burst into the house, yelling: “Bubbe! The Yankees won today!”
Grandma. “So tell me, is that good or bad for the Jews?”
carries not a community feeling, but fuels our maternal mission.
So Who Then Are We? An Overview of the
The Family: Kidfirst Comes First!
The Jewish mother will stand by her
child under all circumstances. Her love is constantly available
and unswerving. No shlep is too much of a sacrifice.
Historically and religiously, the children have been the Jewish
Melanie Strug, mother of Olympic star Kerri Strug, describes her
home when the children were growing up as a “cafeteria.” As all
were involved in athletics, she was forever shlepping. “I
picked one up at six, got another at seven, then at eight,” she
says. Our home life was centered around the kids. I’m a Jewish
mother in the sense that the children came first.”
“She resides in Brooklyn,” joked Binyamin Jolkovsy,
Editor-in-Chief of Jewishworldreview.com. “But she’s selfless,
puts her children above herself, sees her role as nurturer and
molder of character and conscience. That’s how the Jewish
mothers in my environment are and I hope each and everyone lives
up to that ‘stereotype."
The Jewish Mother ethno-type is not “minimalist.” Children are
not merely given opportunities, but are often pampered, to bring
joy to both mother and child.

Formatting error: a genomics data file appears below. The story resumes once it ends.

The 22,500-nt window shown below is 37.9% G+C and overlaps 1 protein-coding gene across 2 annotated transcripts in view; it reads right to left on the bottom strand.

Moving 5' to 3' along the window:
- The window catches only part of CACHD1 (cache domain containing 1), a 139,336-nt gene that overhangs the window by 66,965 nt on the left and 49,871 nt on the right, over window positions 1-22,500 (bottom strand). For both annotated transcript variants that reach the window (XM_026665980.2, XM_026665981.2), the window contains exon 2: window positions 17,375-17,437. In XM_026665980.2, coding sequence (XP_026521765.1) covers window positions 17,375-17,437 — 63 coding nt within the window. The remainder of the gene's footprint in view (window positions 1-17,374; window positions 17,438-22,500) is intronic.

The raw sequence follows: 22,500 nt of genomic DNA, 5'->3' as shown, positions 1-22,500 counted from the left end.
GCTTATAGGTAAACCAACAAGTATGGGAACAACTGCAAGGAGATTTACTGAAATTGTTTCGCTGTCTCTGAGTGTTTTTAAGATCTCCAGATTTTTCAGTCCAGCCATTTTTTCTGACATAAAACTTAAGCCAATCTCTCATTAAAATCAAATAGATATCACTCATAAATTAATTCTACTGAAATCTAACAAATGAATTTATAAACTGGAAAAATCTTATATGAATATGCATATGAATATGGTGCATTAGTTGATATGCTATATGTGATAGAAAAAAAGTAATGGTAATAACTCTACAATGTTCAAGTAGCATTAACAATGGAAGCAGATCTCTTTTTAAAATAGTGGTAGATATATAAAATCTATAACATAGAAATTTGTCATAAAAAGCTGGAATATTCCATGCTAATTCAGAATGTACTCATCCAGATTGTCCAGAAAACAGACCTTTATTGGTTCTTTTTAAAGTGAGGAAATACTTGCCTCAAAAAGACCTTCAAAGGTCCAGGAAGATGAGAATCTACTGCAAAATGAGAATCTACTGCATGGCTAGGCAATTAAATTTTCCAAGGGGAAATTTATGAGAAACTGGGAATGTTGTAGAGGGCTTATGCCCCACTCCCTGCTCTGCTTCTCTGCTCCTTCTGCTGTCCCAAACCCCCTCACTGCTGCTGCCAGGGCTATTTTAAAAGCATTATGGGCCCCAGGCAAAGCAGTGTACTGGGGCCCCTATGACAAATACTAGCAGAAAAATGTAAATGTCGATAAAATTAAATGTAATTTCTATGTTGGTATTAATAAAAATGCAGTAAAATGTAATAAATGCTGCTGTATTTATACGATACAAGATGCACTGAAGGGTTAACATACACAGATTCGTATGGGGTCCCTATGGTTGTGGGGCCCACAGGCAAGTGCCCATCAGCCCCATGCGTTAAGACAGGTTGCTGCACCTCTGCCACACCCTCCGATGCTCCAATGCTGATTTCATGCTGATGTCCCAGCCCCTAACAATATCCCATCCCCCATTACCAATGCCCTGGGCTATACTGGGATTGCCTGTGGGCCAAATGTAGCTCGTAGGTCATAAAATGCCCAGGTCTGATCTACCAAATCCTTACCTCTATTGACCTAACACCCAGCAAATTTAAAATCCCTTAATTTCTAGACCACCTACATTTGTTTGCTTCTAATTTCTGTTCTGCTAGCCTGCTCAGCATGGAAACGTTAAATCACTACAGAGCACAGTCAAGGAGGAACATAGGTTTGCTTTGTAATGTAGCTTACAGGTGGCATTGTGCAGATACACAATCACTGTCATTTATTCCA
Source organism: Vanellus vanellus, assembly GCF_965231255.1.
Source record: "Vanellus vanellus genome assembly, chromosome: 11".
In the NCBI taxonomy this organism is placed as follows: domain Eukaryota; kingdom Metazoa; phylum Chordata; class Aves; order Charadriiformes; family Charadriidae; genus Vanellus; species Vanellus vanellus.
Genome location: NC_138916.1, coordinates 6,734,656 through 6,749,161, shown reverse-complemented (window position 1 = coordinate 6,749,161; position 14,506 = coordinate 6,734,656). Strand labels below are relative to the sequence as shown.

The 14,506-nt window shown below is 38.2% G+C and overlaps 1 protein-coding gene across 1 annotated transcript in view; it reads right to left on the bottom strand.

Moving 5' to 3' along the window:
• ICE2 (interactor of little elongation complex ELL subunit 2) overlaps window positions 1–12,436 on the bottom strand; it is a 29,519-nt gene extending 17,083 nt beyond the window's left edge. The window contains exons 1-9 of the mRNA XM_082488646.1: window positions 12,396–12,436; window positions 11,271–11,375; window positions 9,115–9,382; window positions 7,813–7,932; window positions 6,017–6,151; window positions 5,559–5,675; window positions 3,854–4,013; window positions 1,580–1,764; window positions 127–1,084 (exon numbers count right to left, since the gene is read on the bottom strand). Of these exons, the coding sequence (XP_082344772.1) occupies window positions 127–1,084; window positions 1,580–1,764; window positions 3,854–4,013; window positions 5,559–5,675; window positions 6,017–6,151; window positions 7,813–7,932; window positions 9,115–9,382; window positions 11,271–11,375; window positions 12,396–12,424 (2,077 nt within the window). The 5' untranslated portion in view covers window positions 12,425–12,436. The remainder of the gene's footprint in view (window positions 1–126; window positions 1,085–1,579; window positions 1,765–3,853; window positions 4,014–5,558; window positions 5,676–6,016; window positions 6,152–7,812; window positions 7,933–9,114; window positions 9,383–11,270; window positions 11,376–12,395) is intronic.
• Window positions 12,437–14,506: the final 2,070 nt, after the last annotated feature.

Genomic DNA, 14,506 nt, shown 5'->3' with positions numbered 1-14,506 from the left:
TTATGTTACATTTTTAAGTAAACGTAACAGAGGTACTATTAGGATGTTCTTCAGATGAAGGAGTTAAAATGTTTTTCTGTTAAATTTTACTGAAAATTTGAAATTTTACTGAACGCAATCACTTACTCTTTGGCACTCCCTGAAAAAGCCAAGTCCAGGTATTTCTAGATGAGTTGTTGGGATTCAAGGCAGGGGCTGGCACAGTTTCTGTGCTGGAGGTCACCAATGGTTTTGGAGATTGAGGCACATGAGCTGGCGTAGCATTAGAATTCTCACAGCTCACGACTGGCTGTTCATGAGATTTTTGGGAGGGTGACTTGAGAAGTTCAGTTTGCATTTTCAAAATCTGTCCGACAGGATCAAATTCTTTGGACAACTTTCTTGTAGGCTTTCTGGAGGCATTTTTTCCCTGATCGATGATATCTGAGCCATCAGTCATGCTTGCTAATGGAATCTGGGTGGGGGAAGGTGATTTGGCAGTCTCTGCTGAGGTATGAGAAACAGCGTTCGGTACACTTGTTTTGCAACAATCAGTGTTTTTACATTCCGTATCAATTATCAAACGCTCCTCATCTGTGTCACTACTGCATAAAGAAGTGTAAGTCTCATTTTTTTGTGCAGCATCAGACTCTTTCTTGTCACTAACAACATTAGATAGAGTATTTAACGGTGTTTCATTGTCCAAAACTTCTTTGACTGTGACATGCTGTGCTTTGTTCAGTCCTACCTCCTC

“Who puts a child in costume on a plane and privately buys out a
candy store for the passengers to give to your
five-year-old so she won’t miss trick-or-treating?” laughs Rona
Ginott, wife of the late David Ginott, and niece by marriage to
the late Israeli child psychologist, Haim Ginott.
“The Jewish woman doesn’t even pretend her husband is the boss.
Italians and Greeks do. If mommy’s not happy, nobody’s happy,”
quips Mallory Lewis, daughter of the late puppeteer, Shari
“She is the glue that keeps the
family together and makes it successful. The Jewish mother is
very committed to her children and has her foot up her husband’s
butt,” says Dr. Eileen Warshaw, Executive Director of The
Jewish Heritage Center of the Southwest
Commitment to family may be sacrosanct, but peace and harmony?
That’s another matter. Our ethno-type often includes, what to
outsiders, may seem peculiar. In my own family, there was the
odd co-existence of absolute loyalty and constant kvetching
about various family members. There was the spendthrift who
couldn’t pay his mortgage, but wore silk underwear. The health
nut who sent her sputum to the Mayo clinic for analysis. And who
could forget the miser who ordered half the menu, stuck you with
the check – and took home the leftovers.
families have them, but the Jewish mother talks, debates, and
argues – sometimes fiercely. To many non-Jews, these scenes
might lead to permanent exile. But to the Jewish
mother,“letting it out,” then coming together in passionate
forgiveness is perfectly normal.
Mr. Mandelbaum: “Why don’t the
leaders of the world realize that nations can solve their
problems if they just live together like one big family.”
Mrs. Mandelbaum: “Bite your tongue!”